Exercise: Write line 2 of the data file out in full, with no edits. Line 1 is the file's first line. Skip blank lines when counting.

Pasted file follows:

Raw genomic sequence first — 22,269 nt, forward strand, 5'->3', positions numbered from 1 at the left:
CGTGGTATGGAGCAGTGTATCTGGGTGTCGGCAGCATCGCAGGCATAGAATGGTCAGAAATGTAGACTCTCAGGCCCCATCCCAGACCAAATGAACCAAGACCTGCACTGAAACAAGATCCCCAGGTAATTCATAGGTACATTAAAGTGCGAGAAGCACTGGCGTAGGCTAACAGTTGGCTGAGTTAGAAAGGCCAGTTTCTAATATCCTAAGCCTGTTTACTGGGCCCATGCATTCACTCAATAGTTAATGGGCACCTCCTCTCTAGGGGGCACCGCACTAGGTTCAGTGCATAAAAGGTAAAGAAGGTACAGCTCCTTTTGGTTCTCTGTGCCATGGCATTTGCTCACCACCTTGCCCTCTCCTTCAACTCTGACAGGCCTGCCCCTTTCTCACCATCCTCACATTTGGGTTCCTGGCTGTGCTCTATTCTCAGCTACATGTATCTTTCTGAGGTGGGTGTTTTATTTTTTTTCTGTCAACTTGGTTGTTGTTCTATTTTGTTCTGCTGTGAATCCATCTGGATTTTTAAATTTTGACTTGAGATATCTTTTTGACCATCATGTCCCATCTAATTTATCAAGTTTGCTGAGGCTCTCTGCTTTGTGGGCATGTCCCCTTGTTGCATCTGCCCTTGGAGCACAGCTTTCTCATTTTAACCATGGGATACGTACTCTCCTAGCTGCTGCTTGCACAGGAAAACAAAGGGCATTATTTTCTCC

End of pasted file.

CGTGGTATGGAGCAGTGTATCTGGGTGTCGGCAGCATCGCAGGCATAGAATGGTCAGAAATGTAGACTCTCAGGCCCCATCCCAGACCAAATGAACCAAGACCTGCACTGAAACAAGATCCCCAGGTAATTCATAGGTACATTAAAGTGCGAGAAGCACTGGCGTAGGCTAACAGTTGGCTGAGTTAGAAAGGCCAGTTTCTAATATCCTAAGCCTGTTTACTGGGCCCATGCATTCACTCAATAGTTAATGGGCACCTCCTCTCTAGGGGGCACCGCACTAGGTTCAGTGCATAAAAGGTAAAGAAGGTACAGCTCCTTTTGGTTCTCTGTGCCATGGCATTTGCTCACCACCTTGCCCTCTCCTTCAACTCTGACAGGCCTGCCCCTTTCTCACCATCCTCACATTTGGGTTCCTGGCTGTGCTCTATTCTCAGCTACATGTATCTTTCTGAGGTGGGTGTTTTATTTTTTTTCTGTCAACTTGGTTGTTGTTCTATTTTGTTCTGCTGTGAATCCATCTGGATTTTTAAATTTTGACTTGAGATATCTTTTTGACCATCATGTCCCATCTAATTTATCAAGTTTGCTGAGGCTCTCTGCTTTGTGGGCATGTCCCCTTGTTGCATCTGCCCTTGGAGCACAGCTTTCTCATTTTAACCATGGGATACGTACTCTCCTAGCTGCTGCTTGCACAGGAAAACAAAGGGCATTATTTTCTCC